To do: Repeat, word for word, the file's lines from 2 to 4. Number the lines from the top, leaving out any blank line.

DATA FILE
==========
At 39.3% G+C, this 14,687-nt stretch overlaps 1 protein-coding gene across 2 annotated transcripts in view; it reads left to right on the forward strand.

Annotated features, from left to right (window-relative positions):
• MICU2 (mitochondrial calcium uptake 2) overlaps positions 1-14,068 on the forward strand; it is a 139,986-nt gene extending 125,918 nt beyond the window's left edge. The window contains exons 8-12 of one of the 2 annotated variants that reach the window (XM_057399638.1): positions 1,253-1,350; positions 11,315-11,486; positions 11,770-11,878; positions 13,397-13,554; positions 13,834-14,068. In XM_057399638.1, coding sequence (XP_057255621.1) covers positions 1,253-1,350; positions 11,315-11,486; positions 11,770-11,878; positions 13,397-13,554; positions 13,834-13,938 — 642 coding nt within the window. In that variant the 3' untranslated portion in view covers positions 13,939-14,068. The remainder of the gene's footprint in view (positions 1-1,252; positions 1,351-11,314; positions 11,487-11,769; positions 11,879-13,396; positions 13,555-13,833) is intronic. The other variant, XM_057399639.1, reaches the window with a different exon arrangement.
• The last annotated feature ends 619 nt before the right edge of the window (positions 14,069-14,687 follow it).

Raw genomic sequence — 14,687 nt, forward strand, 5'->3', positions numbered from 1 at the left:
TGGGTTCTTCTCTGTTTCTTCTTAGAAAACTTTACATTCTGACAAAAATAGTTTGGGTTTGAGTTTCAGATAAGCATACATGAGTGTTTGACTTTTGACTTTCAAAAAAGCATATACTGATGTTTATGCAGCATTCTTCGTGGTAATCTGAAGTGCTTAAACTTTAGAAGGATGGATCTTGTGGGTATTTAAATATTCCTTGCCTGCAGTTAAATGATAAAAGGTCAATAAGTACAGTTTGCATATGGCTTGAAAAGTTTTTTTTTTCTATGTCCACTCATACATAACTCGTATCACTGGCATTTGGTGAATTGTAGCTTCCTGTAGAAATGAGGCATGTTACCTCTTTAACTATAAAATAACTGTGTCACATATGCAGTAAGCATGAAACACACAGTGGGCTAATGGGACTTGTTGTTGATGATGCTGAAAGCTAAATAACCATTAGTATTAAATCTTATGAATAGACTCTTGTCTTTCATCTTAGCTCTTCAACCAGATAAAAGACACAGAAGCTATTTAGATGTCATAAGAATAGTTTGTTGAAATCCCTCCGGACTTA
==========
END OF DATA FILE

Annotated features, from left to right (window-relative positions):
• MICU2 (mitochondrial calcium uptake 2) overlaps positions 1-14,068 on the forward strand; it is a 139,986-nt gene extending 125,918 nt beyond the window's left edge. The window contains exons 8-12 of one of the 2 annotated variants that reach the window (XM_057399638.1): positions 1,253-1,350; positions 11,315-11,486; positions 11,770-11,878; positions 13,397-13,554; positions 13,834-14,068. In XM_057399638.1, coding sequence (XP_057255621.1) covers positions 1,253-1,350; positions 11,315-11,486; positions 11,770-11,878; positions 13,397-13,554; positions 13,834-13,938 — 642 coding nt within the window. In that variant the 3' untranslated portion in view covers positions 13,939-14,068. The remainder of the gene's footprint in view (positions 1-1,252; positions 1,351-11,314; positions 11,487-11,769; positions 11,879-13,396; positions 13,555-13,833) is intronic. The other variant, XM_057399639.1, reaches the window with a different exon arrangement.
• The last annotated feature ends 619 nt before the right edge of the window (positions 14,069-14,687 follow it).